INTERNATIONAL CHILD AND YOUTH CARE NETWORK
SCHOOL-BASED FIELD PLACEMENTS: A MONTREAL PERSPECTIVE Elena Kruger Abstract The placement of fieldwork students in
regular school settings Is new for the Special Care Counseling
Department at Vanler College. Students’ perceptions of their placements
and graduates’ concerns about working in these schools are described.
The need for the Department’s involvement and interaction with the
school system is also considered. The Philosophy of Student Placement
SCHOOL-BASED FIELD PLACEMENTS: A MONTREAL PERSPECTIVE
The placement of fieldwork students in regular school settings Is new for the Special Care Counseling Department at Vanler College. Students’ perceptions of their placements and graduates’ concerns about working in these schools are described. The need for the Department’s involvement and interaction with the school system is also considered.
The Philosophy of Student Placement
An unwritten criterion but an explicit expectation Is that there will be opportunities for the graduates of our program to be hired by the agency.
The Department has always used selected segregated academic environments as fieldwork placements such as hospital-based classrooms for psychosocially maladjusted children and schools for Intellectually and physically disabled children and youth. Graduates of the program have always worked in these settings. Although one school board in the Montreal area traditionally hired educateurs, It Is the recent integration of pupils with diverse special needs into regular schools that has created employment for educateurs within the school system. Therefore, in response to this opportunity and need, in the past three years we have placed a number of students in regular schools.
Last semester (1990), students placed In regular school settings, as compared with peers working with children and youth in residential settings, began to state that they were not feeling useful."
To gain a better understanding of how school-based fieldwork students view their roles and their contribution to the school setting, a number were Invited to respond to four questions.
For each of these questions, a variety of selected responses by students are presented.
What is it like to be a Special Care Counsellor in a school?
· "I find that being a Special Care Counsellor in a school is quite confusing. My role is often misunderstood by staff and students. It became my responsibility to develop a job for myself which would satisfy my needs."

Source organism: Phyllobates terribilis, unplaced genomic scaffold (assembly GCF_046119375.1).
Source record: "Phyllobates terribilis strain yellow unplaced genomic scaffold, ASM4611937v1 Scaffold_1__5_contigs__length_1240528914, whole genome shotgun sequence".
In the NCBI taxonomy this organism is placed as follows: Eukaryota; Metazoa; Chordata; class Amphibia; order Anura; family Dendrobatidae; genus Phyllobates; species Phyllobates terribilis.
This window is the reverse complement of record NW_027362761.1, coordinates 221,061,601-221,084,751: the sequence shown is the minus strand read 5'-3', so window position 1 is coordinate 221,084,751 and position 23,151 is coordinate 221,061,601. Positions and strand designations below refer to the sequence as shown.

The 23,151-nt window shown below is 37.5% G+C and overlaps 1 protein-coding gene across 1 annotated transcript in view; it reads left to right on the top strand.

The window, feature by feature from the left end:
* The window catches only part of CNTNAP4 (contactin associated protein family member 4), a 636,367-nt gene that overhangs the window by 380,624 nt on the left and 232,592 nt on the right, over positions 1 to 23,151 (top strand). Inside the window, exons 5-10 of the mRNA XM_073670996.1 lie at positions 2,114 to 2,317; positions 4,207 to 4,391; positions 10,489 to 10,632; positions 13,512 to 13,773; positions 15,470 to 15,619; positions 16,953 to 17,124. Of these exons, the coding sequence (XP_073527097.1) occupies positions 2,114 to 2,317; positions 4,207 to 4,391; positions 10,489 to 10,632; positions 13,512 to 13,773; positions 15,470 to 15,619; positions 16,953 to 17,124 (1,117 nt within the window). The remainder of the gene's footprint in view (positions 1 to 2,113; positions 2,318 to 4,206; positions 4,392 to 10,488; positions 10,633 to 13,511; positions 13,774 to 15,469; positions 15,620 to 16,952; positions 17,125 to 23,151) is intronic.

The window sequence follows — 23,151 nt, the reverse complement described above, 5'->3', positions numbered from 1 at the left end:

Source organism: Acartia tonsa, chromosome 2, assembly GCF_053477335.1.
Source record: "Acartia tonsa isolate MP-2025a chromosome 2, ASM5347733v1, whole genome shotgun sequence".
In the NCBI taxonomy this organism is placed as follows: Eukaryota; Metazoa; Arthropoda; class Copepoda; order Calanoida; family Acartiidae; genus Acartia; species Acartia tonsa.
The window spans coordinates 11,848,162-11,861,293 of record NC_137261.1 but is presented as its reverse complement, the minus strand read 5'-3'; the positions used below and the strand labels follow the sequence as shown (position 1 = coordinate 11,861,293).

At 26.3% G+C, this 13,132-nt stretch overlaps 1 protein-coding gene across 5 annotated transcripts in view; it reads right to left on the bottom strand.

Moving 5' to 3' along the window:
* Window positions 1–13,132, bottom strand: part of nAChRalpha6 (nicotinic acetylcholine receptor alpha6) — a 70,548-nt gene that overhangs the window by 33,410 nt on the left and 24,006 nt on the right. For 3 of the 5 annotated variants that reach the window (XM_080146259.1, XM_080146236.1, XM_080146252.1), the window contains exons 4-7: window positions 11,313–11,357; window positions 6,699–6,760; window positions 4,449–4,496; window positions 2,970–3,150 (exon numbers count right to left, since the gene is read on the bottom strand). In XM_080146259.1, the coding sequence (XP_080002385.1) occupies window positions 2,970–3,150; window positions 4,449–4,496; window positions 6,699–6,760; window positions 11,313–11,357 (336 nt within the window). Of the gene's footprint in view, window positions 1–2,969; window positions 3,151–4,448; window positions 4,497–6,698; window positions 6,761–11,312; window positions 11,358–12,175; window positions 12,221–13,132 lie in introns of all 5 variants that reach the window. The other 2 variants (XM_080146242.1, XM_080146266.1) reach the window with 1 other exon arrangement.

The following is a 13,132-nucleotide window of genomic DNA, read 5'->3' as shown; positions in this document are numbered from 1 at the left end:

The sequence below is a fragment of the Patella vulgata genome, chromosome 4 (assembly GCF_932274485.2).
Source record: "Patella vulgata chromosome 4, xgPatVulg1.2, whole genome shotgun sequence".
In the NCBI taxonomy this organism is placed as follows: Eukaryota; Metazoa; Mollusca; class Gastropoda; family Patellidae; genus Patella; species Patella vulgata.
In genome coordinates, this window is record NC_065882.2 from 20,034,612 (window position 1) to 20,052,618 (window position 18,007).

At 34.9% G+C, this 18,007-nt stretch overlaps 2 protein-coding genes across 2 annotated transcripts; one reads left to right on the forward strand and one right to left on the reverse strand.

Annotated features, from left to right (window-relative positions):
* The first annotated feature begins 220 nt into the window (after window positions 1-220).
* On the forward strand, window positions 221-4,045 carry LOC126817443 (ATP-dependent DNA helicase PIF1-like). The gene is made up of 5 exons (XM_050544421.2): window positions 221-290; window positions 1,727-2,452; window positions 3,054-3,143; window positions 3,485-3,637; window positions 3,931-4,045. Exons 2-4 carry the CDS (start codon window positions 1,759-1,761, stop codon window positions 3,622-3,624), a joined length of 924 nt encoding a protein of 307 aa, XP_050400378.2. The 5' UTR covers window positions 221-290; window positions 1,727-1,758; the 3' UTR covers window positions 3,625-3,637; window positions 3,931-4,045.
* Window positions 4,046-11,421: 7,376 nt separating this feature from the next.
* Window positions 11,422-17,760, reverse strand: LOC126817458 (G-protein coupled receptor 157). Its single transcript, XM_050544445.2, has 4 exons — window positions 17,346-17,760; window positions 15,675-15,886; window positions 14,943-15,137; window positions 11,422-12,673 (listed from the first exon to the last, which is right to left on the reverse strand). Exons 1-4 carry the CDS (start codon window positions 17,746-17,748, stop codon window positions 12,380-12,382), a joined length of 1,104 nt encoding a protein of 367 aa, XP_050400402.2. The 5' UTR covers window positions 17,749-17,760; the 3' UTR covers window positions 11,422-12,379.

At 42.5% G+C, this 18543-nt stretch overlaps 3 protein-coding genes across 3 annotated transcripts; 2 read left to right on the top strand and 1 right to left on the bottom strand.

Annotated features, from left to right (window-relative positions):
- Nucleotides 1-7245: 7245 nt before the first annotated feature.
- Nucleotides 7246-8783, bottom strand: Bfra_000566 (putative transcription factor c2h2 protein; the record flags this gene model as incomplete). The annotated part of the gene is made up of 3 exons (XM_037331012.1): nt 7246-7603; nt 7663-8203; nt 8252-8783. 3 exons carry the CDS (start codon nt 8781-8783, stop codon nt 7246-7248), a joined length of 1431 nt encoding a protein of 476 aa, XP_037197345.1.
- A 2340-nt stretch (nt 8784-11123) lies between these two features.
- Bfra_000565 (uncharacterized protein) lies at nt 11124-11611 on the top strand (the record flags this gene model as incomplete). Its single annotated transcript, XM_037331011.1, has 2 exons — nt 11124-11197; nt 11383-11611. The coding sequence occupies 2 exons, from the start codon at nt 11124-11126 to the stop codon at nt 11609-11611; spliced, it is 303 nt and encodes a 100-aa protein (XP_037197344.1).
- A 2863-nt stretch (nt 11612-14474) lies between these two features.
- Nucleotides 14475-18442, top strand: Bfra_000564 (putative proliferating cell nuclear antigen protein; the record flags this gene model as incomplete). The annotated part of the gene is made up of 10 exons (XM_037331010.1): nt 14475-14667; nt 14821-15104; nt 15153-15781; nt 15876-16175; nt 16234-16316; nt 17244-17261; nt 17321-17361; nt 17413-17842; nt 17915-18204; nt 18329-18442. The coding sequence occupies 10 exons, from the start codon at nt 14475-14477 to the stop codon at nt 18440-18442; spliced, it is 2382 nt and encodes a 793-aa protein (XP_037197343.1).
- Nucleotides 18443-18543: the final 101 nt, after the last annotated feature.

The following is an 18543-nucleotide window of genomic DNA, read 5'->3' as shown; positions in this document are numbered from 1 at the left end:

What tasks do you do?
Students provided a list which Included the following: crisis intervention, lunchtime activities, assisting teachers on field trips, individual counseling, group counseling, observing problematic children in the classroom, teaching social skills, helping pupils with academic work, conducting social skills groups and supporting and encouraging students in personal development.
What tasks make you feel good, and why?
What are you learning about working with people who have special needs?
Discussion: A need to clarify roles
Listening to these school-based educateurs, the faculty recognized that we, as the training agency, had to ensure that school administrators and teachers become aware of exactly what our students were being trained to do, and that we needed to begin a process of communicating with the school personnel about their particular needs.
Although employment opportunities for child and youth care professionals over the past 25 years have been well established in Canadian schools (Denholm, 1988), in the description of an ideal interactive team working In special education (Morsink, Thomas & Correa, 1991), there is no mention of other practitioners such as child and youth care workers. Regardless that this text is based in the United States, current educational literature does not mention other professional roles. What does this say about the understanding of this role and possible contribution within this setting?
In response, descriptions of possible functions at second and third year levels have been forwarded to school administrators and principals in the Montreal area and meetings with classroom teachers are now taking place. The Department has also requested that students be teamed with educateurs where they are employed. One direct benefit from this consultation has been the contact and involvement of students and graduates and the faculty at Vanier College supervising in schools. Certainly a strengthened level of collegiality has now been attained.
The current curriculum at Vanier, however, does not specifically address work in school settings. Students learn about the specific cognitive, affective or motor disabilities which may be encountered in a school-based clientele. They also study developmental psychology and methods of intervention as applied to individual and small groups of pupils. In addition, the weekly two-hour seminar and on-site supervision by faculty, as well as the feedback from the agency personnel are designed to stimulate students’ exploration and clarification of issues confronting them In this setting. Also, a faculty committee has been formed to examine the possible gaps in the current curriculum and to propose modifications within the program In order to more effectively prepare students for school-based settings.
Denholm, C.J. (1988). Hiring school-based professionals. The Child and Youth Care Administrator, 1(2), 17-20.
Morsink, C.V., Thomas, C.C., & Correa, V.1. (1991). Interactive teaming:Consultation and collaboration in special programs. New York: McMillan.
This article is reprinted from The Journal of Child and Youth Care Worker, Vol.6 No.2 1991, pages 17-21